Winter Driving Fuel Efficiency Tips

Feel like you’re spending more time at the gas station these past months? It’s not your imagination! Along with the dip in winter temperatures, the fuel efficiency of our cars drops during colder months. Tests show that when temps fall from about 77°F to 20°F, a car’s gas mileage drops by nearly 12 percent. And hybrid cars fare even worse, showing a 31 to 34 percent drop in performance when the temperatures are low.

Here are a few simple things you can do (and other things you should avoid) to ensure that your vehicle runs more efficiently this winter. They’ll also save energy and guarantee you’ll spend less time shivering at the gas pump.

  1. Check Your Tire Pressure: Every time the temperature drops by about 10 degrees Fahrenheit, your tire pressure will drop by about 1 psi, and for every 1 psi drop in pressure, your vehicle’s fuel economy declines about 0.4 percent. Note that it’s quite dangerous to drive with under-inflated tires, as you increase your risk of skidding or a tire blowout. Each month, check your tire pressure in the morning – when tires are cold – for a more accurate reading.
  2. Park in the Garage: Aside from the fact that you won’t spend those extra (bone chilling) minutes out in the elements, brushing snow and ice off your windshield, parking your car in your (warmer) garage will also increase its fuel efficiency and keep the interior of the car warmer, too. When temperatures drop, engine fluids thicken and use more energy to thin out and lubricate engine parts. Park your car in a garage and you’ll see fewer runs to the pump and your car’s engine will be better maintained.
  3. Don’t Warm Up Your Car:  Don’t buy into the old adage that a car’s engine needs to “warm up” before driving.  Idling a vehicle isn’t an effective way to warm up the engine, tires or passengers. Instead, get going, but slowly and carefully.  The car’s engine warms up faster when driven, which saves fuel and allows the heating to kick in sooner.  Plus, if you’re not idling, you’ll decrease emissions.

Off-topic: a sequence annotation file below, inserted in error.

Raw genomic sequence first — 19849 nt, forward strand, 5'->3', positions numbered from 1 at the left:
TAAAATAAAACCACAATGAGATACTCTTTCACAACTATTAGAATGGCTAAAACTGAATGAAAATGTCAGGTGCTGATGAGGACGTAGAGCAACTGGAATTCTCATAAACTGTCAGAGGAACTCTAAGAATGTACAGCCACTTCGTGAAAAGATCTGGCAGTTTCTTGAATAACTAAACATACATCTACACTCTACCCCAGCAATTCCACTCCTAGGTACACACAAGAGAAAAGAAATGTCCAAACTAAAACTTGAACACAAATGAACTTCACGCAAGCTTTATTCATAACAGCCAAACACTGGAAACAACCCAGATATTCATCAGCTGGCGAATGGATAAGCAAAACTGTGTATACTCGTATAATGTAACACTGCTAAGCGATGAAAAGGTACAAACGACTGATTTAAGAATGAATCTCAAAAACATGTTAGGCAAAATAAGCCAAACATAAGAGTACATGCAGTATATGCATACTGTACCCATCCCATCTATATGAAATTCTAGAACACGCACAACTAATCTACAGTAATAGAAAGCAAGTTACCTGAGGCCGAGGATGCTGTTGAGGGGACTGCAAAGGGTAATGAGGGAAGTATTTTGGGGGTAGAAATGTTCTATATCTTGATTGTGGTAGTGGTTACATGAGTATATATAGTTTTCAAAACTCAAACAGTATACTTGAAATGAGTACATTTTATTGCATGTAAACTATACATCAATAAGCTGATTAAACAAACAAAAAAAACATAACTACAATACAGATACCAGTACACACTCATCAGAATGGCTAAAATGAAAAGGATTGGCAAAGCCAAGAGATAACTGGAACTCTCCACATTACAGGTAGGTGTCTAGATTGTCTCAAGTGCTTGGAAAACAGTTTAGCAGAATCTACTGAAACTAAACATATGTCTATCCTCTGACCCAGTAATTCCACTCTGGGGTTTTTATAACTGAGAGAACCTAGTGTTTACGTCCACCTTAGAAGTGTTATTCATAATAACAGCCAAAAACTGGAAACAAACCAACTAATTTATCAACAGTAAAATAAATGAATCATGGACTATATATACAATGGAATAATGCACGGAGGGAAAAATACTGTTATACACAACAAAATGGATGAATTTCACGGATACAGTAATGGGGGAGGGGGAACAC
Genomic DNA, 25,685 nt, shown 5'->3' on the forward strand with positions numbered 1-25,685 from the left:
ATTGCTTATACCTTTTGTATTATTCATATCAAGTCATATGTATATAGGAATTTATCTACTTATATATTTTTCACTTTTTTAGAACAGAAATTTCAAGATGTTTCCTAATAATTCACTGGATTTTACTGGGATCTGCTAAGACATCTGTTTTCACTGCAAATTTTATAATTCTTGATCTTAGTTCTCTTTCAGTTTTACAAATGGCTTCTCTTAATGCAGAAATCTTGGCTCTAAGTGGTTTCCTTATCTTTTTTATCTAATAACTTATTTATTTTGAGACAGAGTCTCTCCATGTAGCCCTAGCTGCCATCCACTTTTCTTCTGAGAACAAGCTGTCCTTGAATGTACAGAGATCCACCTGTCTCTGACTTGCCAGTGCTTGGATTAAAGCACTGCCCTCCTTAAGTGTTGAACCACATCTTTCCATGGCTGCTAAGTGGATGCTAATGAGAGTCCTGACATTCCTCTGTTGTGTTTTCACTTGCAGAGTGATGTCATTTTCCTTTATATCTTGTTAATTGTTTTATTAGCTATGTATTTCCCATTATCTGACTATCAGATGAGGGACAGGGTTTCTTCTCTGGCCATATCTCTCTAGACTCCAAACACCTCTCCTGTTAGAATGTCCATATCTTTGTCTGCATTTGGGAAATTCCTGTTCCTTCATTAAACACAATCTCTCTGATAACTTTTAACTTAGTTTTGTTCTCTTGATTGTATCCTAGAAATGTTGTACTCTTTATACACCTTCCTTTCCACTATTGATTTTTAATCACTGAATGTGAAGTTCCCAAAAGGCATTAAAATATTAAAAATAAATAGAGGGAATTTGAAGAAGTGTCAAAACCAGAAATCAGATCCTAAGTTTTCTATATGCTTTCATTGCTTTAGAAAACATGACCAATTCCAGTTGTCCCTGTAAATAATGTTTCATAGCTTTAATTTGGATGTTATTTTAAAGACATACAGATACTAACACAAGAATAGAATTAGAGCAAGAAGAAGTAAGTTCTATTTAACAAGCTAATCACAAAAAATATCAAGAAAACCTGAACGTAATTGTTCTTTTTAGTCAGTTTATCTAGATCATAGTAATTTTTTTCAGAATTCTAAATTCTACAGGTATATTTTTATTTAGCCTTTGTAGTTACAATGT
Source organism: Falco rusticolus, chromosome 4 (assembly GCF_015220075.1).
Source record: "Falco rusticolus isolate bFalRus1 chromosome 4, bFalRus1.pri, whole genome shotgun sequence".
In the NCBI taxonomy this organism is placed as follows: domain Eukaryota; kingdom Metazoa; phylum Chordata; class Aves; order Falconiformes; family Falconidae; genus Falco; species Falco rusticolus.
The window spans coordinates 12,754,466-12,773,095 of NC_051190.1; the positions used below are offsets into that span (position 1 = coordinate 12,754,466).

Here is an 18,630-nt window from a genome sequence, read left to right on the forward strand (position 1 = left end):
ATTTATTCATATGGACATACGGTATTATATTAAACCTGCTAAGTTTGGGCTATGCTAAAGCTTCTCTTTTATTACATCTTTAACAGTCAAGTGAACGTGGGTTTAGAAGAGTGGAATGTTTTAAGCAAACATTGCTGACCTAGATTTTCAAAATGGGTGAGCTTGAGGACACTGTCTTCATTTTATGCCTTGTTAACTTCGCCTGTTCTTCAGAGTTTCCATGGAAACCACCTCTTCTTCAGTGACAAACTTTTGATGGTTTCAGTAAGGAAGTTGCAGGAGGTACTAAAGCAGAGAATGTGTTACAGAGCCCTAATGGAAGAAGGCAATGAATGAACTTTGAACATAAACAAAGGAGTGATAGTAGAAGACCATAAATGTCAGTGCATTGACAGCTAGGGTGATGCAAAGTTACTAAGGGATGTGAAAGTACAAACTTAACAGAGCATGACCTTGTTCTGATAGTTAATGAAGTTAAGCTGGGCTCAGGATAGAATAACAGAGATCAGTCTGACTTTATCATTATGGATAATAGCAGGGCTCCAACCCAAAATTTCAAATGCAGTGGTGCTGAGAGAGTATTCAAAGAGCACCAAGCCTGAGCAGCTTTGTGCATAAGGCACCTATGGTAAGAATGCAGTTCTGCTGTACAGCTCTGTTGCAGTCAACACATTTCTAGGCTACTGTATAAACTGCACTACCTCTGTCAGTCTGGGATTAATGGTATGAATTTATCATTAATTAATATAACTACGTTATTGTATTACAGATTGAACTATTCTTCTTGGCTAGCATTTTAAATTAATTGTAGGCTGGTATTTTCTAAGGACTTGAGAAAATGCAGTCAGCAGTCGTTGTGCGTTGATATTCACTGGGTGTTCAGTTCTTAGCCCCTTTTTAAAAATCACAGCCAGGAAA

4. Unpack Your Trunk: This is a fuel saver no matter the season. The more weight/cargo you carry, the harder the car works to get moving. Take out unnecessary items you’ve been toting in your backseat or trunk and see better fuel efficiency.
  5. Remove Snow and Accessories: Don’t feel like scraping the snow off your car’s roof? Too much effort to remove the ski rack from your trip to the mountains last weekend? Get to work taking off the extra gear and getting rid of the snow and ice – these things make your car less aerodynamic and decrease your fuel efficiency – and watch your miles per gallon increase!

For more ways to get through winter in green, eco-friendly style, stay connected to the Just Energy blog and be sure to like Just Energy on Facebook and follow us on Twitter!

 

 

 

Sources:

https://www.fueleconomy.gov/feg/coldweather.shtml

http://www.metrompg.com/posts/winter-mpg.htm

http://www.accuweather.com/en/weather-news/you-can-blame-the-weather-on-t/41518

http://www.guideautoweb.com/en/articles/36098/car-in-the-garage-in-winter-good-or-bad/

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